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RCD Technology: Finding Profitable New Ways to Put RFID Tags to Work

Jeff White knows for a fact that the grass really is greener on the other side. “After 20 years working at Hewlett-Packard and Agilent Technologies, I jumped to the other side of the table,” says White, whose primary focus at Agilent was the acquisition of smaller companies. “I realized one day that it looked like they were having a lot more fun-especially when we were handing them really big checks!”

RCD Technology

RCD Technology, headed by entrepreneur Jeff White, specializes in custom RFID tags for “a virtually unlimited range of applications.”

White is now CEO of RCD Technology-his third startup venture-which produces antennae and chip attachments for radio frequency identification (RFID) tags. RFID tags are used for a variety of applications, from warehouse tracking to anti-counterfeiting efforts for public transit cards.

The Benefits of Custom Manufacturing

“Most RFID tag vendors use traditional manufacturing processes that limit their offerings to a few standard configurations,” White says. “Our patented fabrication process can produce a virtually unlimited range of tags optimized for specific applications.” The result, says White, is consistently superior performance, durability, size and quality.

RCD’s technology also enables the company to produce shorter custom runs profitably. “Customers come to us because they can’t find anything off the shelf that suits their specific needs,” says White. Now in full production mode, RCD is producing several hundred thousand tags per month.

For example, RCD devices can be inserted into surgical sponges, which, while it may not happen very often, can be left inside a patient, with serious repercussions. “For around a dollar a piece, we can add a device to the sponge without affecting its usefulness that enables surgical teams to easily account for all the sponges used during surgery. Compared to the downside risk, it’s well worth it,” says White.

Touched by an Angel

White’s transition from corporate player to serial entrepreneur was a success by any measure. After Agilent, he took the helm of Napro, Inc., a small biotech company in Delaware. After leading the company to a lucrative buyout, he entered the world of angel investing. Early in 2004, he invested in FingerWorks, an early-stage company developing a new touch pad technology for laptops, then joined the team as CEO. In less than a year, he engineered a complete corporate buyout from Apple Computer, which put the company’s technology to use in the iPod scroll wheel.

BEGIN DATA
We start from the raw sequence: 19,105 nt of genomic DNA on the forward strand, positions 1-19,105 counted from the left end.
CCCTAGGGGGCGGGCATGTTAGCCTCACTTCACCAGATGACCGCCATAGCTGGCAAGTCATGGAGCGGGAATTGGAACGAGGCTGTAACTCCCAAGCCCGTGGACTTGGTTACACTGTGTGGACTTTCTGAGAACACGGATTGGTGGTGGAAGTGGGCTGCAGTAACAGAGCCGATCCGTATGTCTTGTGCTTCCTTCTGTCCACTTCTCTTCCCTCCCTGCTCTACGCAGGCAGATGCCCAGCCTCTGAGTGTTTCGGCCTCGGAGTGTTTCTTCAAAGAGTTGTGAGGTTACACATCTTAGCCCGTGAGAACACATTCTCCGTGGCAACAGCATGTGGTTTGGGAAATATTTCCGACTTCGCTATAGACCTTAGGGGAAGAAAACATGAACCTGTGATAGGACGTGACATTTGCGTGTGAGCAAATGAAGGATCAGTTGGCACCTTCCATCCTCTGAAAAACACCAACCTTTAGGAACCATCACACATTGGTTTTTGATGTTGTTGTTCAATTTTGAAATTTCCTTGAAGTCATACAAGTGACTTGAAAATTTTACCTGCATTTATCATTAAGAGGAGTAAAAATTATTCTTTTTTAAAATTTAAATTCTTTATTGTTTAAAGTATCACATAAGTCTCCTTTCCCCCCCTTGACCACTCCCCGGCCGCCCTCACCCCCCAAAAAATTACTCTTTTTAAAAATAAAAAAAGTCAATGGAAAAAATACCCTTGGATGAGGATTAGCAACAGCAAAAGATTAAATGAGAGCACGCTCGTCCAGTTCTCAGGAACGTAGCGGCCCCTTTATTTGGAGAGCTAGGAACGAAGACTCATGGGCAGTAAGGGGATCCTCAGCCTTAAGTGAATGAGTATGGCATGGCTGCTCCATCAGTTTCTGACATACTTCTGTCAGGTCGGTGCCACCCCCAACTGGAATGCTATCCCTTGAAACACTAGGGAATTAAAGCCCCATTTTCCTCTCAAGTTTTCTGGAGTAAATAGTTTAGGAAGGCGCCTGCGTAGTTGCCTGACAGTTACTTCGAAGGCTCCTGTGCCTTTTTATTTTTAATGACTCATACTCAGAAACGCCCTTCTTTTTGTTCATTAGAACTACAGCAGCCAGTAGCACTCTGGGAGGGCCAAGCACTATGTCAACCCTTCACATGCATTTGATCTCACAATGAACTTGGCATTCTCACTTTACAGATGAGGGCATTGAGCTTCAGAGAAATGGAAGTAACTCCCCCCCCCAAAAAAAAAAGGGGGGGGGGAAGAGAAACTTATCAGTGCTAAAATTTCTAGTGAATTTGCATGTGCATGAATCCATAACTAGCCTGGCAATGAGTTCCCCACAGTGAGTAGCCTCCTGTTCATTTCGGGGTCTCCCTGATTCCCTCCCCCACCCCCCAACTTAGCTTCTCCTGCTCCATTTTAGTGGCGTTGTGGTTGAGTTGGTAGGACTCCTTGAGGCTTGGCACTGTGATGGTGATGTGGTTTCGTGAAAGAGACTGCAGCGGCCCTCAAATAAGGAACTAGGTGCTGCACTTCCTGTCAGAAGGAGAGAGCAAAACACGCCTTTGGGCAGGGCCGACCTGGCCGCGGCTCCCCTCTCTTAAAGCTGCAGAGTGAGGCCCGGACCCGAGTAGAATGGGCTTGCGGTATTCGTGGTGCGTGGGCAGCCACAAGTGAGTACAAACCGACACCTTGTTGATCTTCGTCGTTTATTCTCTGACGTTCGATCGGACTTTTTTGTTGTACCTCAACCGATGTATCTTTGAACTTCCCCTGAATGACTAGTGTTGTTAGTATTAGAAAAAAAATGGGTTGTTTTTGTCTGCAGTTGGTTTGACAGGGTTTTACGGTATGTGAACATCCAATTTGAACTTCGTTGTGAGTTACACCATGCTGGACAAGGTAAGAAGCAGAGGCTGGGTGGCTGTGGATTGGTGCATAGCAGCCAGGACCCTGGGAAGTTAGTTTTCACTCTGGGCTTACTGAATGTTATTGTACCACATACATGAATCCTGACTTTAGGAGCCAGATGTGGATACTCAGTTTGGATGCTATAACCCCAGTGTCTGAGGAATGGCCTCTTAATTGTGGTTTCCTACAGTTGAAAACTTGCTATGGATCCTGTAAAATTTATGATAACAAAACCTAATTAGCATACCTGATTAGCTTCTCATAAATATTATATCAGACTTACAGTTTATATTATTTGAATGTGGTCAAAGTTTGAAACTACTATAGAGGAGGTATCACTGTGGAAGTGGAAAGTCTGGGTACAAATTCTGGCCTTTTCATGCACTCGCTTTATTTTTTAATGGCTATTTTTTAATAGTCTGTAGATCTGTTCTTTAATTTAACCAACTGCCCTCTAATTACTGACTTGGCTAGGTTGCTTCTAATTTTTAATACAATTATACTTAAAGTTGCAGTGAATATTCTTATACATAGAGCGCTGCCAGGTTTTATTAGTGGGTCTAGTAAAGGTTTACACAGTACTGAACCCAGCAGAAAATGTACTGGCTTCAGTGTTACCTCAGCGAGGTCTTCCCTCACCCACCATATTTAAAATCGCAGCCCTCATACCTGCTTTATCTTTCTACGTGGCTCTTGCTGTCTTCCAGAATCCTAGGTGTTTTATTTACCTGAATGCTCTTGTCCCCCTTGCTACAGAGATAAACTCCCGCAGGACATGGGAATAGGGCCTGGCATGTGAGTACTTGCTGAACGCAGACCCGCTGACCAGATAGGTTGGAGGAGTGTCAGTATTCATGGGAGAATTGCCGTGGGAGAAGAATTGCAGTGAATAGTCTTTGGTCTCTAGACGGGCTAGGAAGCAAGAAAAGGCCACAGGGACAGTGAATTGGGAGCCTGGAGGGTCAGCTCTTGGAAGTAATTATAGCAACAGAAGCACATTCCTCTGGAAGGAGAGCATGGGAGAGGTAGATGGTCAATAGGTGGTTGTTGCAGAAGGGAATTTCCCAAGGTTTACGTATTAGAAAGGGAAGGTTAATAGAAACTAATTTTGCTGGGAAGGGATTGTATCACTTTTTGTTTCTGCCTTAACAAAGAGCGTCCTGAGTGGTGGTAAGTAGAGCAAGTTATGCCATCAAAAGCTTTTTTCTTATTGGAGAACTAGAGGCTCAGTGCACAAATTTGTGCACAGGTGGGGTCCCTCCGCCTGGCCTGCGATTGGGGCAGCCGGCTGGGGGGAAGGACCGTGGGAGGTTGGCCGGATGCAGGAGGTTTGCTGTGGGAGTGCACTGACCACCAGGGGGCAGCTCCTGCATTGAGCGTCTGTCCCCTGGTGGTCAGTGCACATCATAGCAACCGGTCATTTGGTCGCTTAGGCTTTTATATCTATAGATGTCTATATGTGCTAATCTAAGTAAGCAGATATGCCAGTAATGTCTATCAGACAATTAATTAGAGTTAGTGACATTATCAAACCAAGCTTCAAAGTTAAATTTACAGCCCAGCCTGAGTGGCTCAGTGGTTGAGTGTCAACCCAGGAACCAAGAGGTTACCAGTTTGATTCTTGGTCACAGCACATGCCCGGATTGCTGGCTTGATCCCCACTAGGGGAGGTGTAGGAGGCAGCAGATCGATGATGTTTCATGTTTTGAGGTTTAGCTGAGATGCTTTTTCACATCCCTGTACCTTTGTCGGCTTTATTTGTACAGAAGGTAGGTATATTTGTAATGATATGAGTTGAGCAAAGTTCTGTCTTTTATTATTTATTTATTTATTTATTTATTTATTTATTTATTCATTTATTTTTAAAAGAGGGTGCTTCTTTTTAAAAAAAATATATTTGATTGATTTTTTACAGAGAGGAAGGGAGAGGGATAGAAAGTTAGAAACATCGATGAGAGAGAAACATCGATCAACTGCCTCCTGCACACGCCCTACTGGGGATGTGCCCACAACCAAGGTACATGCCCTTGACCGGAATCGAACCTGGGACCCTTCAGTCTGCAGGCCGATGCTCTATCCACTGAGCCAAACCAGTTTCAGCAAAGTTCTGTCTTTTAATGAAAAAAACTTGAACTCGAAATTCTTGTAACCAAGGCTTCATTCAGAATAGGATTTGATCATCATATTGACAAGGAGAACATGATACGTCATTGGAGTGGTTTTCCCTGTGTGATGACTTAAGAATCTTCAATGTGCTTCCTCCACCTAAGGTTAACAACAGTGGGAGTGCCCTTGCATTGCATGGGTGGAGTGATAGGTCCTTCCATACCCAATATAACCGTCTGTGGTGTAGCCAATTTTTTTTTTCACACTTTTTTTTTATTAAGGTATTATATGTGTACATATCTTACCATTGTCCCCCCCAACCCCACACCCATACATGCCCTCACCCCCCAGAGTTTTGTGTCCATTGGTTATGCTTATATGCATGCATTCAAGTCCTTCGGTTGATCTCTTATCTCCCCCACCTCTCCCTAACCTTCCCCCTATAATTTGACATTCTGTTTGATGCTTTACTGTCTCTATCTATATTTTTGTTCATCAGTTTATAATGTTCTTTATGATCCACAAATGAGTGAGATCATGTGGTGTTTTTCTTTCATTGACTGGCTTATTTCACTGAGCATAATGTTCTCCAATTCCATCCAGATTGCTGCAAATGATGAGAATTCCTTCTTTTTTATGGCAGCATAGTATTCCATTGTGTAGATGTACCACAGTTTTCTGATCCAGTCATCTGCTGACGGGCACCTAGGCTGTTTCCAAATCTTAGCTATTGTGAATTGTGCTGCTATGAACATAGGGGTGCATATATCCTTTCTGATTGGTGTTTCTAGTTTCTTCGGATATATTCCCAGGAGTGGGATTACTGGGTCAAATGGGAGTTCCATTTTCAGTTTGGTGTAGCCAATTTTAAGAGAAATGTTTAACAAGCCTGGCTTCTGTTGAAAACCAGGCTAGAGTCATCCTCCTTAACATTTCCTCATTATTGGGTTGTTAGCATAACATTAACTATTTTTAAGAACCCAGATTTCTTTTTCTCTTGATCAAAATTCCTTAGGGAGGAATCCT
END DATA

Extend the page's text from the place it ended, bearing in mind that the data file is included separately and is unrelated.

White was introduced to RCD through the Pennsylvania Angel Network. At the time, the company was located in the Ben Franklin Business Incubator in Bethlehem. “I knew that if Ben Franklin Technology Partners [BFTP] was backing the company, it must have a good technology and a solid understanding of the market,” White says. Soon after making an investment and joining the RCD board, White was asked to run the company.

BFTP invested $434,000 over four years in the company, providing much-needed capital to refine processes and manufacturing capabilities. In addition, White says BFTP provided valuable business and networking assistance and helped steer RCD down the ISO certification path. Thanks to rapidly growing market acceptance and customer demand, RCD outgrew its incubator space in May and set up shop in a new manufacturing facility.

New Applications for Hot Technology

While the current buzz in RFID is on supply chain applications, RCD sees big potential in tracking product within a single organization. “The potential applications for saving money, reducing risk and improving efficiency within organizations through RFID is almost limitless, and our technology helps companies realize the return on investment they need to make it worthwhile,” he says.

The flexible and durable nature of RCD’s technology also makes it ideal for lowering costs and reducing counterfeit cards in mass transit systems. “Magnetic stripes on transit cards slow down the process and require readers, which are prone to break down,” White says. Magnetic stripes are also relatively easy to copy, and counterfeiters are cranking out tens of thousands of fake cards a day. “You can’t do that with RFID, and if you lose your pass, it can be shut off.”

Data backup warehouses, where huge libraries of tapes are being stored for large financial institutions, represent another opportunity for RCD. “Bar coding sounds good in theory, but you need to physically scan what you’re looking for,” White says. “With RFID, you can find out exactly where the tape you want is located almost instantly.”

Now settled into its new location, RCD is bringing on staff and increasing manufacturing capacity. In the next 24 months White expects RCD’s employment will quadruple to 30, and manufacturing capabilities will increase to tens of millions per month. “Every week, we get a new application opportunity we haven’t thought of before.”

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This article was featured in
Keynotes December, 2006
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